The push to get professional punters back on-course and betting in the bookies’ ring will reach a “watershed” moment next month when Victoria’s hallmark country racing carnival at Warrnambool hosts up to 90 per cent of its normal bookmaker levels.
The three-day carnival in the first week of May, featuring the time-honoured Grand Annual Steeplechase among 23 flat races and seven jumps races, will see at least 30 on-course bookmakers spread around the track in what will be the closest taste of normality post-COVID 19.
Mark Attrill will be one of more than two dozen bookies welcomed back to Warrnambool.Credit:Nicole Cleary
While crowds at Warrnambool, capped at 12,000 per day, will be split into two zones, Victorian Bookmakers’ Association co-chairman Lyndon Hsu said the return of bookies on course will mark an important step forward for his members.
The main betting ring at the ’Bool will operate at just 66 per cent capacity due to COVID distancing requirements, but there will be enough space around the course to host up at least 30 bookies on each of the three days.
“If we could get every bookmaker that wants to work who is usually allocated a position, and if they are all working, however that might be, then it really is a victory in that sense,” he said.
“We’re very encouraged and if what is planned is pulled off, it’s a defining moment in our little world of bookmaking and it would catch up and be more consistent with what’s happening in NSW and Queensland, and South Australia and Western Australia.”
The next step, Hsu says, is getting professional punters back on course.
“What I’m hoping is, even if the ring is a dozen bookmakers and they’re some of the stronger ones – with telephone flows and on-line flows incorporated into their on-course presence – I think the professional punters will be encouraged to return with their cash and bet on credit face-to-face,” he said.
“That’s the next step, because we want to see those people come back because they clearly drive a lot of volume. It takes a lot of $5 punters to make up a bet when someone wants to have a $2000 or $3000 bet. It’s very key to get those people back, and in order to do that we need sufficient ring strength with experienced and qualified bookmakers to handle that sort of money.”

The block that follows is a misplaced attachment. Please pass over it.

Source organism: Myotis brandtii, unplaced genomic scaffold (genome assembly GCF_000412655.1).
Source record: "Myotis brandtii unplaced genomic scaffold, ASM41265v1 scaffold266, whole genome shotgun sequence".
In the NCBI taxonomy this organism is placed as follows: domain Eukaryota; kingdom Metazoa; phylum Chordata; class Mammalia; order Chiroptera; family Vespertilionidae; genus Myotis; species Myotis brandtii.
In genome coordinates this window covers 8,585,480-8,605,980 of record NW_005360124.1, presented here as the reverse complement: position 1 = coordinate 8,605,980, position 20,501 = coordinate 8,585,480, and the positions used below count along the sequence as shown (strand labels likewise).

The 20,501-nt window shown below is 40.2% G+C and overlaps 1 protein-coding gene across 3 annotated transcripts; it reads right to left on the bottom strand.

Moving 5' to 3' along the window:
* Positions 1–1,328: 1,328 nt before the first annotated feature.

Local bookmaker Mark Attrill, who described the three racedays as Warrnambool’s spring carnival equivalent, said the week would provide the region with a much-needed boost.
Bookie Mark Attrill described the three racedays at Warrnambool as its spring carnival equivalent.Credit:Nicole Cleary
“It’ll be a big week for the whole town,” he said.
“You’ve got no idea how many businesses rely on it, from here to Terang, Camperdown, Mortlake, Port Fairy, the whole district.”
According to Hsu, just over a dozen of the VBA’s 161 members have been able to forge successful online businesses. Another dozen or so have remained active via telephone betting.
But Attrill, like most, was left out of business during COVID-19. Since the gates have opened he has been able to attend some of the smaller meetings in the western district.
“[At the] Stawell Cup, [in the] main betting ring, there were six in the betting ring, one in the marquee and one on the front lawn,” he said.
“But there was reasonable money there at the track; it was back to the years gone by. It seemed to me to be a lot more young people there, usually you get $5 each way, but there were young blokes having $50 each way and $100 the win.
“Camperdown Cup was OK as well, but a lot of those meetings have been OK because they’ve cut the number of bookmakers that have been working because of COVID.”
But while Warrnambool will be a buzz, there is still a large majority of part-time and hobby bookmakers who haven’t been able to get on track.
Smaller clubs, such as Wangaratta or Moe who have race days this weekend, lack the resources to welcome back large crowds in a COVID-safe manner, making it un-viable for local bookies to work at those meetings. Warrnambool will provide a great trial run to take that next step, according to Hsu.
“Of that 135 membership [who don’t have internet or phone betting], we’ve probably had 50 that have been able to work frequently, if not consistently, but we need to get the other 80-odd bookmakers who work occasionally or only work at some of the smaller tracks, we need to get them back,” he said.
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